Women’s Professional Soccer League

by Gretchen Miller, Jonathan Scheyer, and Emily Sherrard

Updated in 2013 by Avery Rape, Gilda Doria, Christina Salliris

Link back to main page Women’s Soccer in the US

Link back to Women’s Soccer 1999-2009

The Women’s Professional Soccer (WPS) league kicked off its five-month long season on March 29, 2009. The Washington Freedom, with national team veteran Abby Wambach and goalie for the ’99 World Cup team Briana Scurry, kicked off against the Los Angeles Sol. The Los Angeles Sol emerged victorious, defeating the Freedom 2-0.[1]

Starting in the midst of a near-depression economy less than 6 years after the Women’s United Soccer Association (WUSA), the previous women’s professional league, folded, the upstart of the league carried with it concerns of success and sustainability. However, March 29, 2009 had been slated as opening day for WPS back in August 2007.[2] “When we made the plans to start this league, we didn’t think the economy was going to be in the state that it’s in. So you roll with it,” said Kristine Lilly, member of the 1999 World Cup team and striker for the Boston Breakers.[3]

Despite the hesitation and concerns surrounding the start-up of WPS, much was learned from the mistakes that were made with WUSA and every effort was made to ensure the same blunders would not happen. WPS was considered a trimmed-down version of WUSA, complete “with smaller salaries, venues and expectations.”[4] Commissioner Tonya Antonucci realized that “the exuberance that came out of the World Cup of 1999 did not translate to a sustainable business model and marketing platform.”[5] Player salaries in WPS were slated to be an average of $32,000 for a seven-month contract, versus the average $37,000 that WUSA players received even after an almost 20% pay-cut in the 2003 season.[6] High profile players earned at least $80,000; Mia Hamm earned a relatively very generous $93,000.[7] The teams would also be housed in smaller venues. For example the Washington Freedom who had during the WUSA days played in the 50,000 seat RFK Stadium moved to a 5,200 soccer complex in Maryland.[8] WPS also took on a new marketing strategy targeting a different audience from the soccer moms and pony-tailed girls of WUSA and the’99 World Cup. Their goal is to attract a young adult fan base. Another marketing tool the WPS employed is Twitter. [9]

Like WUSA the WPS attracted the best and most talented women soccer players in the world. “The best players in the world are here in the United States,” said Brazilian star Marta who left her Swedish club Umea to come play in the WPS.[10] While many European players opted to stay home to train with their national teams for the 2011 World Cup to be held in Germany, there is not shortage of an international presence amoung WPS players.  Also, among the stars in the WPS are familiar names from the 1999 Women’s World Cup, like Brandi Chastain Briana Scurry. Despite being 40-years old, Chastain has never officially retired from the sport. She was drafted, tried-out for, and made the Bay Area team, FC Gold Pride.[11] There are undoubtedly many up-and-coming soccer standouts in the league that were touched and inspired by the events of 1999 and idolized former WUSA players.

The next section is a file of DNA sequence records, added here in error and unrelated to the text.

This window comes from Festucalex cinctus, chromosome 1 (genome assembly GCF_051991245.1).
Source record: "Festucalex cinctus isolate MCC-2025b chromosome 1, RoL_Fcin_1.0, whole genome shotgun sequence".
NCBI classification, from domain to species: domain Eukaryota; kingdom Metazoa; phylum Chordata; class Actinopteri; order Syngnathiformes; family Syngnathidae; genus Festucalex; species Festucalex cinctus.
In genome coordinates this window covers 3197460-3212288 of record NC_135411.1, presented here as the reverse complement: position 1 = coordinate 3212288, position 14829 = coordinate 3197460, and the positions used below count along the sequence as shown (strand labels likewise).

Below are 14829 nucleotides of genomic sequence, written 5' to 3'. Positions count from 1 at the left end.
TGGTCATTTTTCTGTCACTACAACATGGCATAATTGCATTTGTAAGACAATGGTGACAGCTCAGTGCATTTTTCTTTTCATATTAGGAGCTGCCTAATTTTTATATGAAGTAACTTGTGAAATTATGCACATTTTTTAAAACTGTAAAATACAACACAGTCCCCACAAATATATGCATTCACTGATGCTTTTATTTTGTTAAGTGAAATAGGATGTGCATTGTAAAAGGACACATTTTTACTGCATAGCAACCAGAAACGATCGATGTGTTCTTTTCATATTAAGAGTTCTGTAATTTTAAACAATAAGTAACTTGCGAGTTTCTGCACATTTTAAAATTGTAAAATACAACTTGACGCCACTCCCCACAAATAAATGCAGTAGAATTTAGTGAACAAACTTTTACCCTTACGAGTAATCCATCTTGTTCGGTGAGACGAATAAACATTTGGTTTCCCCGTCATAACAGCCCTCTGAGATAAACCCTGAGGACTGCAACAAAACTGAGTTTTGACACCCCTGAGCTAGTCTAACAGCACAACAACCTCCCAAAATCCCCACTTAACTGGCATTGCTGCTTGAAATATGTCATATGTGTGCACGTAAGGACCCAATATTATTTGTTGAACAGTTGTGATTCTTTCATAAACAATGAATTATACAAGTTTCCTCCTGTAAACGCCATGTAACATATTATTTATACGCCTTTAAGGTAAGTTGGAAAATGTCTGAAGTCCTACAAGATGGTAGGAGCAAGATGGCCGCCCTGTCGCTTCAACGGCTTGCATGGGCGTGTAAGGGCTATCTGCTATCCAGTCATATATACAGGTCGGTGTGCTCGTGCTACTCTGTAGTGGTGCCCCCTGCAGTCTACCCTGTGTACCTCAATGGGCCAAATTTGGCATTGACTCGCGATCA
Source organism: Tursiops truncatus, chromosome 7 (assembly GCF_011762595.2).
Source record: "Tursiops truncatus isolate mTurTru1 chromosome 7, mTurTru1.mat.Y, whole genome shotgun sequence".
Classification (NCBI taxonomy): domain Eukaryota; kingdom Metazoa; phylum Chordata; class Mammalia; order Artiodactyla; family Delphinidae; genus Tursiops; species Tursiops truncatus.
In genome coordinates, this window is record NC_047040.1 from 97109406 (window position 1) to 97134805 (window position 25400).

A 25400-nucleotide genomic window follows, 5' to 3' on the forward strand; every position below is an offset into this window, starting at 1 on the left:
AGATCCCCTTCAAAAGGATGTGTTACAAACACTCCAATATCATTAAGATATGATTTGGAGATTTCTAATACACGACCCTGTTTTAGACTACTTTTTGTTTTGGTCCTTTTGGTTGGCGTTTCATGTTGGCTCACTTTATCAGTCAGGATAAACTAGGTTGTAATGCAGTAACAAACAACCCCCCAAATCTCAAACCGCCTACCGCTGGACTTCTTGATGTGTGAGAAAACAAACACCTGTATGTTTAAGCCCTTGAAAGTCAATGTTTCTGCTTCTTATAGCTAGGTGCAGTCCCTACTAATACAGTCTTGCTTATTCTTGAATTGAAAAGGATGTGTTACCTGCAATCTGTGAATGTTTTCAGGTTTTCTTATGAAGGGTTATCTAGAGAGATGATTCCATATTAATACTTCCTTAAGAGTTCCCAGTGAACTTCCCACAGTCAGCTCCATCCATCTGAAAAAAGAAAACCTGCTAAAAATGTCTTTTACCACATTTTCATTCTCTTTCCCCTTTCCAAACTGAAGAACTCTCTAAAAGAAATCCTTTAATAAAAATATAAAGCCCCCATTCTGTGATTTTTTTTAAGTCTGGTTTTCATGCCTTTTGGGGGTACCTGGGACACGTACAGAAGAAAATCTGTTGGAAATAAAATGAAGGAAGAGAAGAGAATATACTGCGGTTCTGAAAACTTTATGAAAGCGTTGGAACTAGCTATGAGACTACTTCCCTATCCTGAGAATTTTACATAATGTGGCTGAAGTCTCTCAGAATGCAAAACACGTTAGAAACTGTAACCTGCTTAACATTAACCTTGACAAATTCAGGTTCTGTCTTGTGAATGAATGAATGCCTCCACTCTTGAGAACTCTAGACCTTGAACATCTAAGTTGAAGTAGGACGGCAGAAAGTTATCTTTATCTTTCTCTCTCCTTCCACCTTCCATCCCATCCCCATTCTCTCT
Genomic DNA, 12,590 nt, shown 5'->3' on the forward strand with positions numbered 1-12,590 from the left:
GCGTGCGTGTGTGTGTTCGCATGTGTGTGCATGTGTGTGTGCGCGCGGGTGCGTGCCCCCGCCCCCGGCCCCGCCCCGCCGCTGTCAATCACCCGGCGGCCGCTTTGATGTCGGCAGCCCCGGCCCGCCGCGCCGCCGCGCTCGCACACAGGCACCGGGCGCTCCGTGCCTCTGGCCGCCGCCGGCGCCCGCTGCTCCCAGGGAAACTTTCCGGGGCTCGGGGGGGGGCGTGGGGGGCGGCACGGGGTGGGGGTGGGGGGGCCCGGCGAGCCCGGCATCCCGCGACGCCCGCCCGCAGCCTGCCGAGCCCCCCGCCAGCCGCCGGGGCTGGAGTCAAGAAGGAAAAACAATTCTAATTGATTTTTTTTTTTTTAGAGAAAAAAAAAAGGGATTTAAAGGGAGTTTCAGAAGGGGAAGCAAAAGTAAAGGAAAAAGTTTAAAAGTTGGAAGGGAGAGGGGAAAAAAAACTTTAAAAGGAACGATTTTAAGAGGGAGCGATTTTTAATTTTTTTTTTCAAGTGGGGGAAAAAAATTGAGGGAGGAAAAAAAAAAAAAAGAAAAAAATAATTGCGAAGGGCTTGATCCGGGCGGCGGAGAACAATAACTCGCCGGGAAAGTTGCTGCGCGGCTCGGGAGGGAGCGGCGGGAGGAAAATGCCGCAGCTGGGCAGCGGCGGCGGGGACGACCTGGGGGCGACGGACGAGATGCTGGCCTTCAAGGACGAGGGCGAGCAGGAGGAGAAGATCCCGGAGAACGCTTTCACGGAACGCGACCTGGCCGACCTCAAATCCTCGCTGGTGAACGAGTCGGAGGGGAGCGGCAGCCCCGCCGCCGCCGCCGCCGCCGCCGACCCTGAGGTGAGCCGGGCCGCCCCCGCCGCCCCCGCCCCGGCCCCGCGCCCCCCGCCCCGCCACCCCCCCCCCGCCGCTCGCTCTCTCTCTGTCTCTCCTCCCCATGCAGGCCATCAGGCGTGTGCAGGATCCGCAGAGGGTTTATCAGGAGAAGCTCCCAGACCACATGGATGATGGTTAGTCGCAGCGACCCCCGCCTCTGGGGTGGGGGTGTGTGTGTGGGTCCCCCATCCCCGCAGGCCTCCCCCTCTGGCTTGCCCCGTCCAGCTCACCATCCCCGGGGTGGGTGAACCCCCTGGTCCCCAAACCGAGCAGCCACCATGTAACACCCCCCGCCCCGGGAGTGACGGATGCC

The league began with 7 teams

In 2010 the league planned to expand by adding the Philadelphia Independence and the Atlanta Beat.

The Los Angeles Sol clinched the regular season WPS title with a 12-3-5 record

Sky Blue FC won the Women’s Professional Soccer Championship

The Meltdown:

In 2011 the success of the USWNT in the 2011 FIFA World Cup brought a surge of attendance throughout the league including setting a league attendance record of 15,504 for a game between the Western New York Flash and magicJack. A new attendance record for the WPS final was also set that season as the crowed reached 10,461 fans during the championship game between the Flash and the Independence. [12]

WPS tried to hold off on folding twice after the 2011 season. U.S. Soccer was reluctant to give the league Division I sanctioning after it dropped to five teams in November, but relented after the league pointed to a surge of interest in expansion prospects.

In January, the league appeared to have settled a legal dispute with Dan Borislow over the termination of his South Florida team, magicJack, but the deal fell apart, causing the league to announce that it would not pursue a 2012 season. [13]

On May 18, 2012 the WPS announced that the league had officially ceased operations. Its remaining teams were assimilated into the WPSL Elite League.

[1] Beau Dure, “Familiar faces back for women’s kickoff,” USA Today, 26 March 2009, sports, p. 12C; Women’s Professional Soccer, WPS 2009 Schedule. http://www.womensprosoccer.com/Home/schedule/2009-wps-schedule.aspx

[2] Sean Gregory, “Is Women’s Pro Soccer Really Coming Back Now?” Time Magazine, 29 March 2009.

[3] Ibid

[4] Dure, “Familiar faces back for women’s kickoff,”

[5] Quote by WPS commissioner Tonya Antonucci in Dure, “Familiar faces back for women’s kickoff.”

[6] Dure, “Familiar faces back for women’s kickoff,” Jack Bell, “Women’s Season a Lead-In to World Cup,” The New York Times, 4 April 2003, p. S6.

[7] Bell, “Women’s Season Lead-In to World Cup;” Gregory, “Is Women’s Pro Soccer Really Coming Back Now?”

[8] Gregory, “Is Women’s Pro Soccer Really Coming Back Now?”

[9] Ibid

[10] Dure, “Familiar faces back for women’s kickoff,”

[11] Ibid

[12] “‘Abby Wambach Day’ in Rochester, N.Y.”. ESPN. Retrieved 26 February 2013.

[13] “Women’s Professional Soccer Folds” ESPN.com. May 18, 2012.







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